God Is Not A Monster

Being deceived is like sticking your head in a bucket of your dreams and staying there, as if it were the real world. It doesn’t matter how smart you are or how much you know — as long as you are deceived, your head’s in a bucket.

Reminiscent of the devil quoting Scripture when he tempted Jesus in the wilderness (Matthew 4:1-11; Luke 4:1-13), one commenter to my Open Letter To A “Skeptic” cited Romans 9:10-23 (NIV), claiming verse 22 says, “God creates people for Hell”. He concluded God, “is a monster”.

Reading the whole passage in context, Paul’s point is clear: Because God is sovereign, he has mercy on persons because he chooses to, not that anyone can earn his mercy. This fundamental principle of the sovereignty of God is what the deceived commenter rejected. And by so doing, he presumes the ability and right to judge God “a monster”, like a clay pot presuming to hold its potter accountable.

Skipping the main point of Paul’s message, this commenter focused on verse 22 as a proof text that, “God creates people for Hell”. Here is the verse:

What if God, although choosing to show his wrath and make his power known, bore with great patience the objects of his wrath—prepared for destruction?

This is a question, not a statement. The phrase, “prepared for destruction” isn’t foundational to the thought, but conditional (“What if…”). Paul was not saying God creates people for hell. In order to understand Paul’s writing, we must remember that he was a Jewish rabbi, who although he became a key Christian leader and teacher, he never stopped being a Jewish rabbi. He was a master of rabbinical rhetoric, and his epistles are full of the classical forms of rabbinical reasoning in which he was trained.

One such form was the asking of questions in order to guide his listeners’ (or readers’) thoughts. Verse 22 is such a question. But it isn’t a single, isolated question. As you continue reading through Paul’s dissertation, he throws out more questions, like breadcrumbs, leading his readers along the path. If your mind follows that path, you will see that the big point Paul is making is that God, in his sovereignty, chooses to extend his mercy to gentiles (non-Jews), meaning his “good news” is for everyone — Jew or gentile — who is willing to receive Christ.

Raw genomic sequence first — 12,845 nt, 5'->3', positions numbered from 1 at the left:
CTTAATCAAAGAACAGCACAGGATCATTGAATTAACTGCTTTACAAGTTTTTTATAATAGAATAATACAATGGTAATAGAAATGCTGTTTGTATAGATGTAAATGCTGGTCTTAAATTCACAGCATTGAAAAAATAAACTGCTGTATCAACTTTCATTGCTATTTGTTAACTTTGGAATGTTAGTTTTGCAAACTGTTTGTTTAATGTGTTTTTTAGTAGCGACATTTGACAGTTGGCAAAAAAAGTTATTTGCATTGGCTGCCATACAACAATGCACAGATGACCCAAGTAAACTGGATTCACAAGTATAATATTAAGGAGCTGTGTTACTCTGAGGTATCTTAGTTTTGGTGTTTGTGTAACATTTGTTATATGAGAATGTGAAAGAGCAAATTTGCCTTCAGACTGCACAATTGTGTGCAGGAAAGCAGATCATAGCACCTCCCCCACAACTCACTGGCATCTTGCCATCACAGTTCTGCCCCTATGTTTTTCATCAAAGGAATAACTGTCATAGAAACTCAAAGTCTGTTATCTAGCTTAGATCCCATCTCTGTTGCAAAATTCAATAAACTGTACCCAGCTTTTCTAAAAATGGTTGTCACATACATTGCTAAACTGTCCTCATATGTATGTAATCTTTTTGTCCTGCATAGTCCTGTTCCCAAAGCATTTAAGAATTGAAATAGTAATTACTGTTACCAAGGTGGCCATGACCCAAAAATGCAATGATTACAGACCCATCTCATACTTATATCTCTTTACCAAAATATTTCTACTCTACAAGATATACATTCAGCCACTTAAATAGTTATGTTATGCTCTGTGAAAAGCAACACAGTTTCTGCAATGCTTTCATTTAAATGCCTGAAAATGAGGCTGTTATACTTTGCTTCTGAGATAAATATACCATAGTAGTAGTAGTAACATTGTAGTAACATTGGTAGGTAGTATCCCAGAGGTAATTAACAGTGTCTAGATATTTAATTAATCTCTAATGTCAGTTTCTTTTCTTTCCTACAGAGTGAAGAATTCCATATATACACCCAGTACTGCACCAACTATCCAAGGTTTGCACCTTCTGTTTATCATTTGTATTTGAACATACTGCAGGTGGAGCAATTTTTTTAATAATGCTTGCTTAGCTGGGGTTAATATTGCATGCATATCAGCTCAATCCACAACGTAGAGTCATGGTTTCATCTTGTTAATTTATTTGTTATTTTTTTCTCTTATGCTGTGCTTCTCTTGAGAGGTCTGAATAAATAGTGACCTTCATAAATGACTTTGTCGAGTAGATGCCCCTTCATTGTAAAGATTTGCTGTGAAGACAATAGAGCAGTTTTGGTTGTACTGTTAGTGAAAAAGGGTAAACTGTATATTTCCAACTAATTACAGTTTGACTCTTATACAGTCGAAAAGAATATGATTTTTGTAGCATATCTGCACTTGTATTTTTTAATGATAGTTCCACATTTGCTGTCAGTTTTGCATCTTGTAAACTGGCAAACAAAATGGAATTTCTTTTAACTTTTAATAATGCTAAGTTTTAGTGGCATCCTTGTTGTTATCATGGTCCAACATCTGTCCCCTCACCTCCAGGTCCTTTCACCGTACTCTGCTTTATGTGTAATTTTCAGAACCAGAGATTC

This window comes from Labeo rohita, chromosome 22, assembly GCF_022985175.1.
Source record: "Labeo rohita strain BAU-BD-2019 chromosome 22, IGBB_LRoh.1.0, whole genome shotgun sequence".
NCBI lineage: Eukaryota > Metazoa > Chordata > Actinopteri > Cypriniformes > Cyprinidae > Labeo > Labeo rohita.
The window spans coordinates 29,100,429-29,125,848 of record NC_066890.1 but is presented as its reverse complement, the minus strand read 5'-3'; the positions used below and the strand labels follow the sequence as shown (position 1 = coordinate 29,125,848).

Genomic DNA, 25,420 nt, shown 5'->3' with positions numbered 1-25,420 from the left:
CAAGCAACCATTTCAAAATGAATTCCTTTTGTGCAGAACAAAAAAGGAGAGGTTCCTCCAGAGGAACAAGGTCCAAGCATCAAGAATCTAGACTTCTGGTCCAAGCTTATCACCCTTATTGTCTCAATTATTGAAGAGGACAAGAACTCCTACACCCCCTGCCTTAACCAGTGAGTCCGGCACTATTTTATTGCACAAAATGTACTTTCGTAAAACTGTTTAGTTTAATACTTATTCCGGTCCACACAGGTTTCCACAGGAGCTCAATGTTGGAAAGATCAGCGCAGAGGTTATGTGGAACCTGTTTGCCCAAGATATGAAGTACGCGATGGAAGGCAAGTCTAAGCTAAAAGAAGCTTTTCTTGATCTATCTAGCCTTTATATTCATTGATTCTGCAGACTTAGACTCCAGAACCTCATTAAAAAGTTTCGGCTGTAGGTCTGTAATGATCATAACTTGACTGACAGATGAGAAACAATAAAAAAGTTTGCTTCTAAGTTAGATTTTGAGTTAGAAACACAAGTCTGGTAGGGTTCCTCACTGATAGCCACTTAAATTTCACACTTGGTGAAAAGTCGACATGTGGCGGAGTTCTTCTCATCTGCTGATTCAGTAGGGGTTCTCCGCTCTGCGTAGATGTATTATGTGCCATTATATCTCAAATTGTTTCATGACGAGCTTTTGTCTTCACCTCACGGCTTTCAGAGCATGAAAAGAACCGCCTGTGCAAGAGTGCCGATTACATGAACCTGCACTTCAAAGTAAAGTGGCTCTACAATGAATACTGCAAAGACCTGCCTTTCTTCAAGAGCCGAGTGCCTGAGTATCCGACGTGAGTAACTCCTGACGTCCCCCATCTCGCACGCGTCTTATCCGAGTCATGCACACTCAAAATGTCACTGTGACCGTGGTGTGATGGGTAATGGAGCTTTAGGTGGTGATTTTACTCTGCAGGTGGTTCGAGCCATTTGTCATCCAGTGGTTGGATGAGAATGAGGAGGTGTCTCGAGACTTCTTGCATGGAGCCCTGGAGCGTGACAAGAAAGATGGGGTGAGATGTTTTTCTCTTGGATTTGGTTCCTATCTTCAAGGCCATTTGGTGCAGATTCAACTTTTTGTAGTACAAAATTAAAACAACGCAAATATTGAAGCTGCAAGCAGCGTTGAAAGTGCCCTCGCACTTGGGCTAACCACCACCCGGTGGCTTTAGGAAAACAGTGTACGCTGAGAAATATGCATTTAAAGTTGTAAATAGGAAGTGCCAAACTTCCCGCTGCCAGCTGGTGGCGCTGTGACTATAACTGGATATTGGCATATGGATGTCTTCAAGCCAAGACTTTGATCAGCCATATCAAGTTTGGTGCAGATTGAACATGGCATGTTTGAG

That’s pretty much the opposite of what the deceived commenter was saying. Ever since Jesus died on the cross and rose again to eternal life, the issue of going to hell is a matter of choice for every person. Everyone who goes to hell has made their choice and is responsible for that choice. God doesn’t send people to hell, they send themselves. That’s because EVERYONE already deserves to go to hell because of sin. Our choice is to die in sin or live in Christ. A “monster” does not give you that kind of choice.

If you are interested, or at least curious as to what more the Bible has to say on this subject, please read my post of January 15, 2013, Hearing The Good News Of God’s Kingdom
https://retiredday.wordpress.com/2013/01/15/hearing-the-good-news-of-gods-kingdom/

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About retiredday

I am Michael D. Day, a regular, everyday guy -- retired. I stand for God-given freedom, which means I think for myself. I believe in being civil, because the Bible teaches that we should love our enemies. But I also believe in saying it how I see it, and explaining just why I see it that way, sort of like 2 Timothy 4:2.
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2 Responses to God Is Not A Monster

  1. messiah gate says:

    I’ve considered for several days whether to chime in on this issue. A week after you posted this, John MacArthur began a study on predestination. Being a Calvinist he, of course, cited Romans 9:22. So I posed the question on The Narrow Path Facebook page where there are always lively debates between Arminians and Calvinists. At one point I asked if Judas was a chosen vessel of wrath. The responses (and conclusions) are interesting.

    https://www.facebook.com/groups/45923991739/permalink/10154164680196740/?comment_id=10154178693901740&notif_t=group_comment&notif_id=1463692105799902

    Like

  2. retiredday says:

    Very interesting and knowledgable discussion. The first church I belonged to was in the Armenian camp and the second was Calvinist. The members of neither one of those churches were of one mind on the “proper” view of predestination according to their respective denominations. That fact made for some lively discussions, similar to what you have linked. At one point I was frustrated at the mind-bending nature of this seemingly unresolvable debate. But I finally came to a decision about it.

    God never promised we would be able to understand these things. As intelligent as some people can be, we are instructed to love God with our minds, not understand him. We have the mind of Christ, but since he is our Head, our job is to follow him, not judge him. And while understanding is good, it begins with the fear of the LORD, not the satisfaction of our own intellects.

    We are like children who will not understand our parents until we grow up and become adults ourselves. Now we only see a dim reflection. The totality of spiritual reality is beyond our comprehension. But, “Now I know in part; then I shall know fully, even as I have been fully known.” The mystery is bigger than I am — bigger than my ability to comprehend.

    Like

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